Acceptability of emergent Aedes aegypti vector control methods in Ponce, Puerto Rico: A qualitative assessment

Pérez-Guerra CL, Rosado-Santiago C, Ramos SA, Marrero-Santos KM, González-Zeno G, Partridge SK, et al.,  PLoS Global Public Health,  2024.

Aedes aegypti control has been fraught with challenges in Puerto Rico. The government has implemented commonly used vector control methods, but arboviral epidemics still occur. It is necessary to explore new Aeaegypti control methods. This study aimed to understand the perceptions of community members in Ponce, Puerto Rico about emergent and traditional Aeaegypti vector control methods and determine their acceptability and support for these methods. We identified the type of information needed to increase support for emergent vector control methods, and the preferred strategies to disseminate this information. Four group discussions were conducted with a total of 32 participants representing eight of the 14 clusters participating in the Communities Organized for the Prevention of Arboviruses (COPA), a project designed to mobilize communities in Ponce, Puerto Rico to prevent diseases transmitted by mosquitoes. Group discussions began with an overview of different methods used for controlling Aeaegypti mosquitoes.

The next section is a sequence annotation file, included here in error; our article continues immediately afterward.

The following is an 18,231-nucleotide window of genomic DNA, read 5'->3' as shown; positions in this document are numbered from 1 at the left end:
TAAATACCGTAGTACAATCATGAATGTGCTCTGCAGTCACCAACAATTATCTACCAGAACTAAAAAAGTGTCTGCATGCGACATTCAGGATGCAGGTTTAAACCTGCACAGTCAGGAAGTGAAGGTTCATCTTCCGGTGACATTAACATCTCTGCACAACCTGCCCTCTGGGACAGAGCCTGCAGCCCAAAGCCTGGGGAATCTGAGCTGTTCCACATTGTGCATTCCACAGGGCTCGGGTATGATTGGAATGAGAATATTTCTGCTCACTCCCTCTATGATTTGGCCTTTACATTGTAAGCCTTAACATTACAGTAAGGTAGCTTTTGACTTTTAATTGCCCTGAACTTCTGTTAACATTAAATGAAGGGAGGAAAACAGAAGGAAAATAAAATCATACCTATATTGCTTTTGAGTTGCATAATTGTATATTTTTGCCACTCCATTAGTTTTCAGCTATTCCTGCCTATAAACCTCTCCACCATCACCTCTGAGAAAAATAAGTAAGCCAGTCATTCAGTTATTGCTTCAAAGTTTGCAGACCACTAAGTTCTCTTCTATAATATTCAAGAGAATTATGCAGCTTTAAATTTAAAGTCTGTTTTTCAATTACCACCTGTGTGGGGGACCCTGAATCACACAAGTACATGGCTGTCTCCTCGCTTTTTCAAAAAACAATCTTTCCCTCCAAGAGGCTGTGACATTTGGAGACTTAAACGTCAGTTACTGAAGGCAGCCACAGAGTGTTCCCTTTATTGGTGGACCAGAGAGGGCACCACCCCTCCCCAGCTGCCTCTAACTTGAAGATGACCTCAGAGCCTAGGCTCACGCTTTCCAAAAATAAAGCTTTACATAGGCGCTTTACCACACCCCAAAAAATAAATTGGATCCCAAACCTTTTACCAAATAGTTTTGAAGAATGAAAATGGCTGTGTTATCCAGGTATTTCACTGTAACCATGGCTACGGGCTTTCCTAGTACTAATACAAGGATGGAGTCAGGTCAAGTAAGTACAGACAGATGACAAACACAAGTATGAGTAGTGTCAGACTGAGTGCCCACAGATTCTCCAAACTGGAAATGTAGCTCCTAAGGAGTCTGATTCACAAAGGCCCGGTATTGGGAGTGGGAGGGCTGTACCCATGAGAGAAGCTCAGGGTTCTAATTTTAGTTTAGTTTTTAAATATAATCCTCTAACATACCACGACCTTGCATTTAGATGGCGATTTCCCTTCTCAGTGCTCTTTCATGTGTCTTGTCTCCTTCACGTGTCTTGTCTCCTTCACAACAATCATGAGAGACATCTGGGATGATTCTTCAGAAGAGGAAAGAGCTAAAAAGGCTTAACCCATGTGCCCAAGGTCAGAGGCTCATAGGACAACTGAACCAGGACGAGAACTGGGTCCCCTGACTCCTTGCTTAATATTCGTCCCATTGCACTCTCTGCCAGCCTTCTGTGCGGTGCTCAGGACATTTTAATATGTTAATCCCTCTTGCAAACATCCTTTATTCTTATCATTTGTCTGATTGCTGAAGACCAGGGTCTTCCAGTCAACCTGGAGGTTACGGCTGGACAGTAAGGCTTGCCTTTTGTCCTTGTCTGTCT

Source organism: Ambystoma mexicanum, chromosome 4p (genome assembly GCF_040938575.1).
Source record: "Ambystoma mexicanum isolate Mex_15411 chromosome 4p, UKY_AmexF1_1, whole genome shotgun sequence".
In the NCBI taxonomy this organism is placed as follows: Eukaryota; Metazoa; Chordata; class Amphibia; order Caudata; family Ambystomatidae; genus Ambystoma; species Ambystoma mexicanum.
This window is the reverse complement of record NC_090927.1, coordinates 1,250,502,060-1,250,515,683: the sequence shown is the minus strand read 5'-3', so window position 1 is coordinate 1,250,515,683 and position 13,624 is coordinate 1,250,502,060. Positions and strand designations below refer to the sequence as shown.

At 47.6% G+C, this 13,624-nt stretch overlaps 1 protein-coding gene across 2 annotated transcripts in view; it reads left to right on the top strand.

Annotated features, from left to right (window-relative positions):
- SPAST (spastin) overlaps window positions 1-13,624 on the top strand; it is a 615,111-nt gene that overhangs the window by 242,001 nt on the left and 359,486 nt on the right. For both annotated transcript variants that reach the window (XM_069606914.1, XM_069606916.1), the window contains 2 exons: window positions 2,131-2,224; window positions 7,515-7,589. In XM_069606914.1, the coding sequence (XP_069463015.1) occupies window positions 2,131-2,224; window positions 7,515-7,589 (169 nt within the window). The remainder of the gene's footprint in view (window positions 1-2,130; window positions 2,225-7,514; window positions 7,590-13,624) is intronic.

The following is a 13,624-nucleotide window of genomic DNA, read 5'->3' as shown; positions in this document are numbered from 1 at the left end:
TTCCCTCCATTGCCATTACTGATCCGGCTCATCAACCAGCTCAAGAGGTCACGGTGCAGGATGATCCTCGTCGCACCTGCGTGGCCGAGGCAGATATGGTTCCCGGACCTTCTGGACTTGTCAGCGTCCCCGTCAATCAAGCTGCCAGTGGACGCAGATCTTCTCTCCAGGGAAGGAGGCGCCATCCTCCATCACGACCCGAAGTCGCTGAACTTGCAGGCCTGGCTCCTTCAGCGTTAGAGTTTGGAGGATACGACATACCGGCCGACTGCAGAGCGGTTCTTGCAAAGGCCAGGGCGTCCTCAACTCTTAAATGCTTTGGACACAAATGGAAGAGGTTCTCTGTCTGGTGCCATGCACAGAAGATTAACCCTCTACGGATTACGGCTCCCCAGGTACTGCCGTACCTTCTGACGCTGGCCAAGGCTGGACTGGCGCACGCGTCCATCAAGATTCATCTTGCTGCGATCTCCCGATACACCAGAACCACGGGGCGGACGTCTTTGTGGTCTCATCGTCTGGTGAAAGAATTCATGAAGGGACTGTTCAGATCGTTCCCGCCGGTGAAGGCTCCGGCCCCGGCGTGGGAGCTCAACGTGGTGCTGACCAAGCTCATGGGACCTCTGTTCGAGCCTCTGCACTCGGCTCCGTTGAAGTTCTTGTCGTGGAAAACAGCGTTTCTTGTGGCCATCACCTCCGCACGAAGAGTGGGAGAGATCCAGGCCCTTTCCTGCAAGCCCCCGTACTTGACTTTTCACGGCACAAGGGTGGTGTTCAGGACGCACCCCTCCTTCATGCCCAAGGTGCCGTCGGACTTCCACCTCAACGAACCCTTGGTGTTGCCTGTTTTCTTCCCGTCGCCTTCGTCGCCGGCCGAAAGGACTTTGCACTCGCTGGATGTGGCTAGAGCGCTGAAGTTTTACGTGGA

These overviews facilitated participant understanding of the mosquito control methods presented. Use of source reduction, autocidal gravid ovitraps (AGO), and manual application of larvicide for arboviral mosquito control received support from almost all participants. Vector control methods that use more familiar techniques in Puerto Rico such as truck-mounted larvicide spraying (TMLS) and insecticide residual spraying received support from most participants. More than half of participants supported the use of emergent mosquito control methods including Wolbachia suppression, Wolbachia replacement, or genetically modified mosquitoes (GMM). Participants preferred to receive vector control information through house-to-house visits with the distribution of written materials, followed by dissemination of information through traditional (i.e., radio, television) and social media. The detailed information resulting from this study was used to develop messages for a communications campaign to garner future community support. Community acceptance and support are critical for the success of vector control programs using emergent mosquito control methods.

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